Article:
This installment: the seductive spell of a madcap life (f); good medicine! (nf); very strange short stories (f); a Japanese-American artist in NYC (f); MCauley’s latest—delightful! (f); and a bad guy who’s really good (f).
Social Creature by Tara Isabella Burton
We see the handwriting on the wall early on as modest Louise falls under Lavinia’s spell and joins her rich, madcap life. An elegant apartment, a fabulous wardrobe, parties galore, but Lavinia is one sick cookie. It’s hideous manipulation and I kept wanting to tell Louise “don’t!” but if she were to heed me there would be no book. A Very Dramatic Ending for which I had to suspend disbelief, but what a look into a world that holds no spell for me, especially after this close-up.
Slow Medicine by Victoria Sweet
Subtitled The Way to Healing and boy, do our “healthcare” system—and our souls—need Sweet’s profound, hard-won perspective! She takes us on her personal journey from college where she learned about Jung from a Swiss family she roomed with, to medical school where she considered psychiatry but ended up in general medicine instead and then worked in clinics in hard-scrabble locations, and finally her amazing time at Laguna Honda, so richly portrayed in her first book, God’s Hotel. Interspersed are brilliant vignettes that show medicine—sometimes fast, sometimes slow, sometimes a mix—as it should and shouldn’t be practiced. This book made me quiver with excitement when I wasn’t bemoaning the consumerized, computerized state of medicine today. The book, and Sweet, are treasures!
The Wrong Heaven by Amy Bonnaffons
Very strange short stories like this one: one woman is turning into a horse, via injections. Her roommate is trying to get pregnant, also via injections. They accomplish their goals but of course can no longer live together. (I heard a version of this on NPR and it’s haunted me ever since.) In another, a woman tries to win back her lover by bringing home a life-size portrait of the Dalai Lama. But in that she slept with the portrait’s previous owner and is caught out, the relationship is over. Obama gets into it too. All this sounds screwy but on the page, told with certainty, they seem to make perfect surrealistic sense. A neat trick.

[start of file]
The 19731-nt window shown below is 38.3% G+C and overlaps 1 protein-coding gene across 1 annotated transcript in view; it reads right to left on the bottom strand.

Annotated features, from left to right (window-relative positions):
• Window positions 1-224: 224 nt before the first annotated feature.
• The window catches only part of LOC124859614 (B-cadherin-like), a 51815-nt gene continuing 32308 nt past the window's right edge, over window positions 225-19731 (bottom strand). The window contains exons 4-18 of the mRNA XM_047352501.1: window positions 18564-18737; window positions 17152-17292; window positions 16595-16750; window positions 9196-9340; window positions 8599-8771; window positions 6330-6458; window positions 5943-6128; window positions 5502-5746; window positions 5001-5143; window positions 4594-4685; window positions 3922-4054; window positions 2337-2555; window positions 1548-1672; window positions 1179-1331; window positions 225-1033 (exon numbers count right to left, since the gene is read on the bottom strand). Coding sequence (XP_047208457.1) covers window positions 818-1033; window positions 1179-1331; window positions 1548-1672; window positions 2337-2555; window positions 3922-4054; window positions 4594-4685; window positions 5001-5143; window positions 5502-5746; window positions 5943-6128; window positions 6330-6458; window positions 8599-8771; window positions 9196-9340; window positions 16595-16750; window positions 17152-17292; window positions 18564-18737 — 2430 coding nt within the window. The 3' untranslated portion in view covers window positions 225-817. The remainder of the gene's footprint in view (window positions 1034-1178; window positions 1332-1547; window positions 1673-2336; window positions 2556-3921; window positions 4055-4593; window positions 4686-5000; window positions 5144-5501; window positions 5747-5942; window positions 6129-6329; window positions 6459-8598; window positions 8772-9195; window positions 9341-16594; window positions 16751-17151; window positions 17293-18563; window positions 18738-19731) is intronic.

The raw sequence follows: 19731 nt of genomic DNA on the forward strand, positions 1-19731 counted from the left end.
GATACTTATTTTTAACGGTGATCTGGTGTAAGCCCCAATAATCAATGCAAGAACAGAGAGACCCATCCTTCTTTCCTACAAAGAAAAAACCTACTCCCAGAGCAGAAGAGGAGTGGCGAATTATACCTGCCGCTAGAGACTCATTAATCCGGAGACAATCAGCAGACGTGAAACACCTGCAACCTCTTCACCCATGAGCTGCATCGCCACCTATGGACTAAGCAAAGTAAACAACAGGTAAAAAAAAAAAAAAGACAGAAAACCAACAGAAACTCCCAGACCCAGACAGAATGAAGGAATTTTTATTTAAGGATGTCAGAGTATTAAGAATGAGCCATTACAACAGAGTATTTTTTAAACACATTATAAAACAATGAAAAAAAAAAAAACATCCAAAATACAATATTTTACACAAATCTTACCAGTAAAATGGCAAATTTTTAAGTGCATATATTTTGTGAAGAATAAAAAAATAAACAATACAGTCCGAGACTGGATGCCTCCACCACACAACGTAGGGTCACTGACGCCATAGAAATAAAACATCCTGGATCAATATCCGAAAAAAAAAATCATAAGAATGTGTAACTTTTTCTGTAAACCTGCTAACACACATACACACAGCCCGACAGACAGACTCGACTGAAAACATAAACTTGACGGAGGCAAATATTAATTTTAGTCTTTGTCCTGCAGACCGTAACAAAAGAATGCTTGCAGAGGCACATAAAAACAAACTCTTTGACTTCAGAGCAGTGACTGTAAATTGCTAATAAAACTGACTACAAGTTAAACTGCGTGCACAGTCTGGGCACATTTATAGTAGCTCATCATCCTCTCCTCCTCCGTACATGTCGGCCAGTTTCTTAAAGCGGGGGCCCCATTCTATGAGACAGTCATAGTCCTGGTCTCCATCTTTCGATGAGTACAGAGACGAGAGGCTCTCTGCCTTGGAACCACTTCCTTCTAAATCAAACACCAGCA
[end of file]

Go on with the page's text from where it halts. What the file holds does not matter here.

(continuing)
Harmless Like You by Rowan Hisayo Buchanan
Yuki’s parents move back to Japan when she’s 16 but she elects to stay in NYC with her friend Odile under the casual oversight of Odile’s mother Lillian whose lover, Lou, takes up with Yuki. (Uh oh.) Odile goes off to be a model, Yuki drops out of school, gets a job at the weekly Lou works for, and moves in with him. Lou can be a doting teddy bear but is also a batterer. When their relationship explodes, she connects with an old boyfriend but then abandons him and the baby and flees to Germany. Down the line we also meet Jay, her unhappy son, whose wife is pregnant. It’s painful but fascinating to witness Yuki’s passive submission—hence the title—but also discover how she saves herself and how she and Jay reach a détente many years down the line that brings them both a sort of peace.
My Ex-Life by Stephen McCauley
Decades ago David and Julie had were briefly married. Now David in San Francisco is suffering; his partner left, he has to move, and life feels stale and fraught. Meanwhile Julie in New England is having problems too. A divorce in the making, a deadline for getting daughter Mandy on a college track, and a tendency to reach for weed. David’s profession might help Mandy so he comes east. They pick up the friendship they once had and it works amazingly well. A shadow of past history creates tension, as well as Julie’s aggressive ex. I was so happy to enter this story and so glad it all worked. Solid, funny, poignant—a dream of a novel.
The Bouncer by David Gordon
I have fun with a book in which the protagonist is a “bad guy” whom you end up rooting for. Eponymous Joe works in a strip club and gets mixed up in mafia doings. He crosses paths with Donna, an FBI agent, who is pursuing terrorists. A complicated caper ensues. Turns out Joe is very smart as well as strong –ex-Harvard, ex-military. Lively action, NYC setting, very entertaining.
Back on Thursday.